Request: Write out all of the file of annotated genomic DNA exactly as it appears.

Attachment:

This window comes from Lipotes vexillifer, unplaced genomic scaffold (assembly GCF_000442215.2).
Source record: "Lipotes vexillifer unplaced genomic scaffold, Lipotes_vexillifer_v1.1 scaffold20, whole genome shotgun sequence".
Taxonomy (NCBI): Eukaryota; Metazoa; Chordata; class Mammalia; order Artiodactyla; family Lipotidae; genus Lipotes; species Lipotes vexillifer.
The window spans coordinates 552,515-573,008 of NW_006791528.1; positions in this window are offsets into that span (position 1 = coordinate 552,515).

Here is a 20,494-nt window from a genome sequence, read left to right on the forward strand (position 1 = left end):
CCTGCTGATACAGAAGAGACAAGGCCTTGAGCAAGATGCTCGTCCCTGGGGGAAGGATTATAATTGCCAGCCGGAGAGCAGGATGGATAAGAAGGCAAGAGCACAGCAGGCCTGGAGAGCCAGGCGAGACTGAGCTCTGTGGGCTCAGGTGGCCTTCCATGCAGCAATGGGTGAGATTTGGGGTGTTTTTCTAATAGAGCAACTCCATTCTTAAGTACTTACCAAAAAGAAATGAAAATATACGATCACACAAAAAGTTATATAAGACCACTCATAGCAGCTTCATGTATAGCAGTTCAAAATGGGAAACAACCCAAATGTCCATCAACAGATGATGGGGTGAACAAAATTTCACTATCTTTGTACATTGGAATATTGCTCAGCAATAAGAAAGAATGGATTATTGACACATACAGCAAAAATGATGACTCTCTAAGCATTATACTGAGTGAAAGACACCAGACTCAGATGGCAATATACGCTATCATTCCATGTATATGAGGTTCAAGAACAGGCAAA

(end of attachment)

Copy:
This window comes from Lipotes vexillifer, unplaced genomic scaffold (assembly GCF_000442215.2).
Source record: "Lipotes vexillifer unplaced genomic scaffold, Lipotes_vexillifer_v1.1 scaffold20, whole genome shotgun sequence".
Taxonomy (NCBI): Eukaryota; Metazoa; Chordata; class Mammalia; order Artiodactyla; family Lipotidae; genus Lipotes; species Lipotes vexillifer.
The window spans coordinates 552,515-573,008 of NW_006791528.1; positions in this window are offsets into that span (position 1 = coordinate 552,515).

Here is a 20,494-nt window from a genome sequence, read left to right on the forward strand (position 1 = left end):
CCTGCTGATACAGAAGAGACAAGGCCTTGAGCAAGATGCTCGTCCCTGGGGGAAGGATTATAATTGCCAGCCGGAGAGCAGGATGGATAAGAAGGCAAGAGCACAGCAGGCCTGGAGAGCCAGGCGAGACTGAGCTCTGTGGGCTCAGGTGGCCTTCCATGCAGCAATGGGTGAGATTTGGGGTGTTTTTCTAATAGAGCAACTCCATTCTTAAGTACTTACCAAAAAGAAATGAAAATATACGATCACACAAAAAGTTATATAAGACCACTCATAGCAGCTTCATGTATAGCAGTTCAAAATGGGAAACAACCCAAATGTCCATCAACAGATGATGGGGTGAACAAAATTTCACTATCTTTGTACATTGGAATATTGCTCAGCAATAAGAAAGAATGGATTATTGACACATACAGCAAAAATGATGACTCTCTAAGCATTATACTGAGTGAAAGACACCAGACTCAGATGGCAATATACGCTATCATTCCATGTATATGAGGTTCAAGAACAGGCAAA